Walker, who has 118 tackles in three seasons, said he’s a better leader today having gone through last year’s ups and downs.
“This experience with the knee, I know is going sound crazy, but it’s been a blessing,” he said. “Me going down that low, I thought I was stronger than I actually was. But throughout the process, I’ve learned a lot about myself and became stronger. I learned that I could endure a little bit more. You never know what you have to go through until you have to do it.
“Every time I’ve talked about pressing on through hard times, I didn’t think I knew what I was talking about until I had that ACL surgery. Then I had to do it myself. Now, I’m able to really connect with my teammates, when you want to quit and throw in the towel.”
Now healthy and at peace with second-year linebackers Mike Cox, Walker has his sights on doing something big this year, starting with his first game back — at home against North Dakota State on Aug. 30.
“I need about 10 tackles, lets say 12, and an interception and some fumble recoveries,” Walker said. “I need to get that feeling back again. I’ve been through my valleys…
“Now, when you come back and its time for you to shine again, you have to shine. You can’t blame anybody at the end of the day for not succeeding.”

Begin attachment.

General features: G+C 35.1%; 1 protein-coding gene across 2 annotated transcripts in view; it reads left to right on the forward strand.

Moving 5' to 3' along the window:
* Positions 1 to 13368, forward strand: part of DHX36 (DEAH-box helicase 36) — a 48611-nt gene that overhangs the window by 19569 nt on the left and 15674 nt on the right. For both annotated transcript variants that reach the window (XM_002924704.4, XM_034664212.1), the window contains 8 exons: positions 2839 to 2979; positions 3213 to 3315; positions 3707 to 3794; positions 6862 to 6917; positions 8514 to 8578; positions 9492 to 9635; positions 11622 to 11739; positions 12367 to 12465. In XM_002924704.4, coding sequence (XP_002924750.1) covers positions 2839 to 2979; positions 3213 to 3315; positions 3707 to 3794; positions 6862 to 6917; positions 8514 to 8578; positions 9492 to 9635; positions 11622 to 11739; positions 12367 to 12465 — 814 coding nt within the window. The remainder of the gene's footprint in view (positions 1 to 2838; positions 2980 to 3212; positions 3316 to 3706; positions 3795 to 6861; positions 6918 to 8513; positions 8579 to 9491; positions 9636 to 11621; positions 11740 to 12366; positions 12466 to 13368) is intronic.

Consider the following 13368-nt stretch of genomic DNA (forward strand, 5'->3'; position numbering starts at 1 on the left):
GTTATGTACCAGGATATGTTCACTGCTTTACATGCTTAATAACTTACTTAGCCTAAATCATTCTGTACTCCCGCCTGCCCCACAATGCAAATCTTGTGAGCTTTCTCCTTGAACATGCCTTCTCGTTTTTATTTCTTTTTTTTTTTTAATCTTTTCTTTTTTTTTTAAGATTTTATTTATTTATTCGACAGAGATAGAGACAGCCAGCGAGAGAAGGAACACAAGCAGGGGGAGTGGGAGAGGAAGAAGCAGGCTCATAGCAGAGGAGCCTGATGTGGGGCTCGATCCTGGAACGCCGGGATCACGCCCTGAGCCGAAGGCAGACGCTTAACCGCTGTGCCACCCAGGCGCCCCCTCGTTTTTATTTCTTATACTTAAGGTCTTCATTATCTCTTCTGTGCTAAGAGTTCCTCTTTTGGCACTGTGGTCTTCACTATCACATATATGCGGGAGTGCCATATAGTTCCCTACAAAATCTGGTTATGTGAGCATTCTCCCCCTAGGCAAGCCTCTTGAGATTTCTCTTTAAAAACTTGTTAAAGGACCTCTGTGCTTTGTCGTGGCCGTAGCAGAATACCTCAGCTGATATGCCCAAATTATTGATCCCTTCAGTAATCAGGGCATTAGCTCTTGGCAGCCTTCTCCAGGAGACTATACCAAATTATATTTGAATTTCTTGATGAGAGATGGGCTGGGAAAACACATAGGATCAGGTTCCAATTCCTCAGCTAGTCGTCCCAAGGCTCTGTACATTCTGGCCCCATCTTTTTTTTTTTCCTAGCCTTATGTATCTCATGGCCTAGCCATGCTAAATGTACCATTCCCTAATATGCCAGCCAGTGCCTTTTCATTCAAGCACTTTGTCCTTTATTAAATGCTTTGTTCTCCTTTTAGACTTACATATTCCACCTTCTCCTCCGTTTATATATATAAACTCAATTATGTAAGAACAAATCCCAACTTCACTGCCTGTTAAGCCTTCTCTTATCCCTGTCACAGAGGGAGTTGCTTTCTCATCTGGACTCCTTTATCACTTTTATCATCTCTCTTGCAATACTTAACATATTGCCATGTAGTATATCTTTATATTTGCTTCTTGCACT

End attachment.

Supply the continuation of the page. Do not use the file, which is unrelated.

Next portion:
Though Zimmerman was able to return against Oregon last season, he too struggled with his injury. The converted quarterback had never missed a game with an injury before — at Junction City High or K-State.
“It was tough for a few weeks,” said Zimmerman, who enters his senior season tied for seventh at K-State with 10 career interceptions. “Having to be out on the sidelines, unable to do very much, was tough. But looking back on it, I know it was a blessing. I learned the game could be taken from you at any moment. It helped me get focused this offseason, to be more hungry.”
It also helped Zimmerman grow as a leader. He’s not the vocal type that Walker has been for the Wildcats. He’s not trying to be. But he said he’s become a better teammate, starting with his tutoring of Barnett, who filled in for Zimmerman as a true freshman last season.
“I try to lead the way I know how to lead,” Zimmerman said. “Tre’s our pump-up guy, gets everyone going. But for me, it’s pulling a guy to the side and saying, ‘here’s our coverage on this play, here’s what you need to do,’ and answering questions. I’m not what Tre is, but I am trying to be more vocal.”
Like Barnett, who was thrown into the fire at Baylor, Zimmerman too had to adjust to a new role, injured and on the sidelines. It was Barnett’s first start, and though he finished with a team-high 14 tackles, the Bears picked on the young Wildcat all night, handing No. 1 K-State its first loss of the season.
“A lot of people didn’t think he played that well, but he finished with 14 tackles or something like that,” Zimmerman said of Barnett. “He had the one pass get over him, but that happens to everybody. I think there was more weight on it because I was there for so long and then out. Everybody looked toward him as the new guy, but we had a lot more problems in that game than him.
“He did a great job stepping up — not too many freshmen could have done that.”